In a few instances, smart broad statements draw us out of the microcosm-sequence of the developmental argument. For instance, the author remarks, “The smaller the house, the larger percent of interior space an interior kitchen occupied” (54). This point is not pursued here but it may prompt others to test and expand on this provocative observation in terms of various social classes in various eras.

The sixth chapter, which brings the study up to the present, seems much more informal than its predecessors. Drawn in a rather ad hoc way from popular culture sources, this chapter is much less fieldwork- and archive-based than the earlier chapters that consolidate studies of other architectural historians. This is not to say this chapter is less authoritative, just that it is based more on the prescriptive-descriptive world of journalism than the others. It therefore seems to present the middle class (and middle class aspirations) as normative.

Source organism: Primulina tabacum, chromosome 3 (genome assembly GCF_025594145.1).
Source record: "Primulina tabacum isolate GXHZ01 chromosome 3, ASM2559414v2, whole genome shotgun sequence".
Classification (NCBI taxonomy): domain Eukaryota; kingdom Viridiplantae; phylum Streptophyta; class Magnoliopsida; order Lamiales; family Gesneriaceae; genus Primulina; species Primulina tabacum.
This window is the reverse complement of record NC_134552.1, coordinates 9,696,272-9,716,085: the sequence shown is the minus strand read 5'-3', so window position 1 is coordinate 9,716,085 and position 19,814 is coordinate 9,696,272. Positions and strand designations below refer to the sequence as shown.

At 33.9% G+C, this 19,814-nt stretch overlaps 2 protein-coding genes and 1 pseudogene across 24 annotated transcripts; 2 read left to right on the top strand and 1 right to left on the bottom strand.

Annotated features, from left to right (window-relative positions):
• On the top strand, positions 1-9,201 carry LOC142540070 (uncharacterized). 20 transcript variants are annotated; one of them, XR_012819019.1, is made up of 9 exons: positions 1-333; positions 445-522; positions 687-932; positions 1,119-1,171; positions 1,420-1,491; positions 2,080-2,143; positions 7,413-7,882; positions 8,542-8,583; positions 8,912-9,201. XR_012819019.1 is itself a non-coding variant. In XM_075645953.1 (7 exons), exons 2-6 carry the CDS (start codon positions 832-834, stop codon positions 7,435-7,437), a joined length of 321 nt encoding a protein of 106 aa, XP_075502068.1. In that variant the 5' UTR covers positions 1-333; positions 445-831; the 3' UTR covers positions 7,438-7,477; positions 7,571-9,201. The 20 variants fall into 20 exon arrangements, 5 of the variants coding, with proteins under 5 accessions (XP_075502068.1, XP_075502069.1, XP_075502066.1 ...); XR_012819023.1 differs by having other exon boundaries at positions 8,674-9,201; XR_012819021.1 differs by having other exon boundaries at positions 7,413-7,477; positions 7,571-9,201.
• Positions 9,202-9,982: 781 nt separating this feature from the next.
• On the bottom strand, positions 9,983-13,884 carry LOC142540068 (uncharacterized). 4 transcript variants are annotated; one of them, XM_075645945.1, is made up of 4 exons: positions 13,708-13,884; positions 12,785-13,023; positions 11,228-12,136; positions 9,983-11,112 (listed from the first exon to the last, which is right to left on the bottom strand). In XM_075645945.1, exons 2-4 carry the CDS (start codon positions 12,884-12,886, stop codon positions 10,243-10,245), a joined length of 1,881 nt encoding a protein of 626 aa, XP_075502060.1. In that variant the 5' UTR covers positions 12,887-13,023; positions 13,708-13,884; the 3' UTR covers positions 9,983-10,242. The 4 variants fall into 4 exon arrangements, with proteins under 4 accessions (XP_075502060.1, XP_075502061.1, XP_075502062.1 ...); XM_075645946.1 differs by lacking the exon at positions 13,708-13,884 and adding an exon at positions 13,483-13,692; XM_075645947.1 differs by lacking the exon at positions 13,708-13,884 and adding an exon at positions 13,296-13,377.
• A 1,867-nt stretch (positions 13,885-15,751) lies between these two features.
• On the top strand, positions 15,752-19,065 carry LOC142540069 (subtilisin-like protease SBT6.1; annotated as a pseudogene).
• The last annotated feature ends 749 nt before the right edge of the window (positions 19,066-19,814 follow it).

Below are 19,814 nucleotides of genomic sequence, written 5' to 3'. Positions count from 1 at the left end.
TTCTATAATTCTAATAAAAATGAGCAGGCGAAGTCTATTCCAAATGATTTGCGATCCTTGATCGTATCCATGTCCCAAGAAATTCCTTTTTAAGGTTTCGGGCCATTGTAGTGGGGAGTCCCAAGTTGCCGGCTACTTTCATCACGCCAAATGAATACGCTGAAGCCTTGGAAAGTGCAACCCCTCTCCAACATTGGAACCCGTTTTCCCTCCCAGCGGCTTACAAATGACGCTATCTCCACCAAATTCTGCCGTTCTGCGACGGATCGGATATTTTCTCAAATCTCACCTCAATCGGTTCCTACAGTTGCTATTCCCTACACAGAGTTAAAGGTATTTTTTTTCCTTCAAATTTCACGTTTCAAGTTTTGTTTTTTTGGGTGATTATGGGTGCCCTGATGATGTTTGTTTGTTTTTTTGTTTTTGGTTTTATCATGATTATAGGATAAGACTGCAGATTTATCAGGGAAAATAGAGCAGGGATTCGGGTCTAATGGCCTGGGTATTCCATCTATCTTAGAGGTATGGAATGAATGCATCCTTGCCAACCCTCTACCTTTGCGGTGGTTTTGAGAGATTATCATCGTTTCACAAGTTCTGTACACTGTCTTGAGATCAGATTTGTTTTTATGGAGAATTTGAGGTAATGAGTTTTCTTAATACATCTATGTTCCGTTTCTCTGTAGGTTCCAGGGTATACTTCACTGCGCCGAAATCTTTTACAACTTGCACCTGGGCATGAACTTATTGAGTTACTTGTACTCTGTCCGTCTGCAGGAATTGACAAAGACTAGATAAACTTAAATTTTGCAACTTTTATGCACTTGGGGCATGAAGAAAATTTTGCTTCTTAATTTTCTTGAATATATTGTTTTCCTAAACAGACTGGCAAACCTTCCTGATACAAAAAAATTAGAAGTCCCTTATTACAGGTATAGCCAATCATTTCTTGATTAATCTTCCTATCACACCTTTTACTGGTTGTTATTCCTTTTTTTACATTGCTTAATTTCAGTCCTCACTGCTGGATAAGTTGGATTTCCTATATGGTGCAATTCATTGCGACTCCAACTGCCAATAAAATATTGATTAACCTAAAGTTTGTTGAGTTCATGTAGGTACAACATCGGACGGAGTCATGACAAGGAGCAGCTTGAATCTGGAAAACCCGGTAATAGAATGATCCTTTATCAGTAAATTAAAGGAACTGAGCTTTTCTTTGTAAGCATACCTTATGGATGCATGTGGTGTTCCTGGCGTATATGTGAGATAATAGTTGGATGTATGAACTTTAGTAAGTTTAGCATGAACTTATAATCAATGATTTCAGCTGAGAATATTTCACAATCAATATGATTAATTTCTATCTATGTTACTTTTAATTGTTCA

Overall, this is a solid book, one that tells a narrative not easily found elsewhere. The Food Axis is both an innovative departure in the field of architectural history and a timely offering in the growing academic field of food studies.